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L1/L2 Replacement Strategy Disclosure Number: IPCOM000110643D
Original Publication Date: 1992-Dec-01
Included in the Prior Art Database: 2005-Mar-25
Document File: 2 page(s) / 79K

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Getzlaff, KJ: AUTHOR [+2]


This article describes an L1/L2 replacement strategy in a closely coupled shared memory system.

This text was extracted from an ASCII text file.
This is the abbreviated version, containing approximately 52% of the total text.

L1/L2 Replacement Strategy

       This article describes an L1/L2 replacement strategy in a
closely coupled shared memory system.

      To keep the memory bus from becoming the performance
bottleneck, the processors of the closely coupled shared memory
system must use this bus only very rarely.  This is accomplished by a
store-in L2 concept which ensures that the memory bus is needed only
when a dirty line is replaced in the L2 cache or a new line is
loaded in response to an L2 cache miss.  However, when another
processor accesses the same cache line as stored in the L2 cache, a
protocol for maintaining data integrity is to be observed.

      In the described system, a multiple copy bit is set whenever
there is more than one copy in the system.  Before a processor can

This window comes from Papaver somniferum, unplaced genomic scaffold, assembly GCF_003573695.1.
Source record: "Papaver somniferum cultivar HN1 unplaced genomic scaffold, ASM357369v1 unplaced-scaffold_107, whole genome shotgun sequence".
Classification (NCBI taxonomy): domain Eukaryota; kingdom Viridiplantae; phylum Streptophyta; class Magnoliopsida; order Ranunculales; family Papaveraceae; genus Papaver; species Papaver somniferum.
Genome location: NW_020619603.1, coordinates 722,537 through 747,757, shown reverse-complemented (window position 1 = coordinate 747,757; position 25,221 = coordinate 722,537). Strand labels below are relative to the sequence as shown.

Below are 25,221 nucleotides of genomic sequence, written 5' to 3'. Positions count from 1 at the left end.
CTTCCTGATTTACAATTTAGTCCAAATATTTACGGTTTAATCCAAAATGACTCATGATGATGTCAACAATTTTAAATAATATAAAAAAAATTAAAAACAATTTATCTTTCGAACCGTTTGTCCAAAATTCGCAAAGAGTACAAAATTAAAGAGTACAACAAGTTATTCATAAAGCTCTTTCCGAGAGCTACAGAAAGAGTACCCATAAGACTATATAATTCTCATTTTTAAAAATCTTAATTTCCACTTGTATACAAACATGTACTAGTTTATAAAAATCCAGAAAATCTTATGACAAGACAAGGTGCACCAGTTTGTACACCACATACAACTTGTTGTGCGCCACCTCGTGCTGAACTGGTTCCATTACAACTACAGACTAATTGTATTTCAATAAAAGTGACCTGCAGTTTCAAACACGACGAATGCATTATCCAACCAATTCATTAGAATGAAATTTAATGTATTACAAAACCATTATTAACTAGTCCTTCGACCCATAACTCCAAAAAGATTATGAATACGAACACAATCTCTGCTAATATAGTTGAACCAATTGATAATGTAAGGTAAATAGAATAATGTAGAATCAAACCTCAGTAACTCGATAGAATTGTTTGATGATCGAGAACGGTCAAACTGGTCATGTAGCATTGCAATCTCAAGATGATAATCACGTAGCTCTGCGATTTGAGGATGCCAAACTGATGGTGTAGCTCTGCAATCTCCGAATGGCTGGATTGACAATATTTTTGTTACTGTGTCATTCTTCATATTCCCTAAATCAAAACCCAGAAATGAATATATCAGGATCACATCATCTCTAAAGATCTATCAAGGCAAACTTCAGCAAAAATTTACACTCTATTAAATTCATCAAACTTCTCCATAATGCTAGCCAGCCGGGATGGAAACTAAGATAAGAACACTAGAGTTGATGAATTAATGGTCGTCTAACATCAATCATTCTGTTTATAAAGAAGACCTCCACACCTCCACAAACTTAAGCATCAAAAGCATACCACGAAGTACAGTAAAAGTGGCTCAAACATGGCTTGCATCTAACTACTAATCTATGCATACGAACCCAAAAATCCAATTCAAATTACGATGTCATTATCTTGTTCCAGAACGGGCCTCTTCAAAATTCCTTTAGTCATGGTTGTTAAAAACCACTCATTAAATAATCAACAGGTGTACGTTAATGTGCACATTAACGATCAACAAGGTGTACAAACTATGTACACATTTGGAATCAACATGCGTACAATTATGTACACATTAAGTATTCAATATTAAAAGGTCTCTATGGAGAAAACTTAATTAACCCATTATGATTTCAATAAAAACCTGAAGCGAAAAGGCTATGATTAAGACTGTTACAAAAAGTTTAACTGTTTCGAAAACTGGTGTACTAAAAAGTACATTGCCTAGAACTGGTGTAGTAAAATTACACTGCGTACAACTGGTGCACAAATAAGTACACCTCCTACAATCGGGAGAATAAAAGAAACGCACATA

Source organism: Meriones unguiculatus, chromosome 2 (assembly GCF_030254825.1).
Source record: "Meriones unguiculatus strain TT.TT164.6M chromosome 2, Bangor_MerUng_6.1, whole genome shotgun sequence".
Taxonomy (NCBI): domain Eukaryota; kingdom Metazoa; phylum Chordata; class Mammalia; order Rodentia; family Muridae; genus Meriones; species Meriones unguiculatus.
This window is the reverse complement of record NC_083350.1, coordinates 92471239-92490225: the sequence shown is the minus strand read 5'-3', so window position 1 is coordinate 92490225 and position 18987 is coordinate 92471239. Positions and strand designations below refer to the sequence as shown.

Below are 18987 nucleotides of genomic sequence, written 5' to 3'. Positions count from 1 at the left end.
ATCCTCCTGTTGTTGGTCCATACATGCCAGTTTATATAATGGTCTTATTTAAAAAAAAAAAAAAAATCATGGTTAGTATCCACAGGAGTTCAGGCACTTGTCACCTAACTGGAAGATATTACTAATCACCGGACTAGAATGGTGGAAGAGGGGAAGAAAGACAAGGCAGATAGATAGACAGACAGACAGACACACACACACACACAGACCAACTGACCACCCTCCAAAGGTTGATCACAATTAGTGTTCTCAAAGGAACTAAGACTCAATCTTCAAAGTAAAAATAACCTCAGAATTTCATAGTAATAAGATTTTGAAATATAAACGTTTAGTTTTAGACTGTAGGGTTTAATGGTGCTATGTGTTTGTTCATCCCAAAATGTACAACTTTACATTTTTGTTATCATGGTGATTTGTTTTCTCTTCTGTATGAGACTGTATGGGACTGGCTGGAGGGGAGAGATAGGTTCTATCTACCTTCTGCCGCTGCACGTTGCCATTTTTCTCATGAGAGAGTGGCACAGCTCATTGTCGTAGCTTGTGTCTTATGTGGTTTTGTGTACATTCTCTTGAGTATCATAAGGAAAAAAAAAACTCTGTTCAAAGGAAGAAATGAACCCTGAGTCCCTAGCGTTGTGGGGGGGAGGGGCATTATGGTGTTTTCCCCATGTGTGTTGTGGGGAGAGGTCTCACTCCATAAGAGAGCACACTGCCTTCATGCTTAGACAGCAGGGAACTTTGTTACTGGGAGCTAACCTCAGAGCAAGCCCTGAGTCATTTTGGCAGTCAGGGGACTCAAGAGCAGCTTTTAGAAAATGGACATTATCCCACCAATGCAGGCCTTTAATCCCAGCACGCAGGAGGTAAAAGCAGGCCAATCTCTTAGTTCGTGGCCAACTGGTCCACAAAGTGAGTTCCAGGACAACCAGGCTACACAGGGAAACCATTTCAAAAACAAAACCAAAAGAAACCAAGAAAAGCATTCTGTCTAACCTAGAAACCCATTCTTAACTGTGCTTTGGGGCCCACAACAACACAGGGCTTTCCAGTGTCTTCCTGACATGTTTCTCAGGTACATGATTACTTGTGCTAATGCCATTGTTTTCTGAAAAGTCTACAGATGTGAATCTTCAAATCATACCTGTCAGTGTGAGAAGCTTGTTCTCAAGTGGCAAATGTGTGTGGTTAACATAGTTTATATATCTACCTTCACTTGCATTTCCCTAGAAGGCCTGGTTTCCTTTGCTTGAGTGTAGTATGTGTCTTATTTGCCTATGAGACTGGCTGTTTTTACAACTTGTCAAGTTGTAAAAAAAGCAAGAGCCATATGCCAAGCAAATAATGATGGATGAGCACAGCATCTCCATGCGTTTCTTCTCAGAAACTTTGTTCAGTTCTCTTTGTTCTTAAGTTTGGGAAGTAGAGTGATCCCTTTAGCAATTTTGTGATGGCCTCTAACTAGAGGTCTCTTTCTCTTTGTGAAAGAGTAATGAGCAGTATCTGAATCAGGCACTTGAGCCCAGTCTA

store into a line thus flagged, it has to invalidate all other copies
in the system.  This involves broadcasting the memory activities for
all processors.  Such broadcasting consists of watching the various
processors fetching lines from the main memory and forcing the
multiple copy bit ON, if required.  Broadcasting also consists of
invalidating multiple copies when a processor stores into a line.
Compared to state of the art machines, interfering with the
processors for performing such broadcasting activities is eliminated
in the described system, as all lines are in the L2 cache.  These
lines are up to date, as the L1 cache works on the store-through
concept.  As a result, the L2 can assign a line to another processor
if the line has been changed and another processor requires access
thereto.  However, most broadcasting is just watching the bus and
comparing fetch addresses of other processor...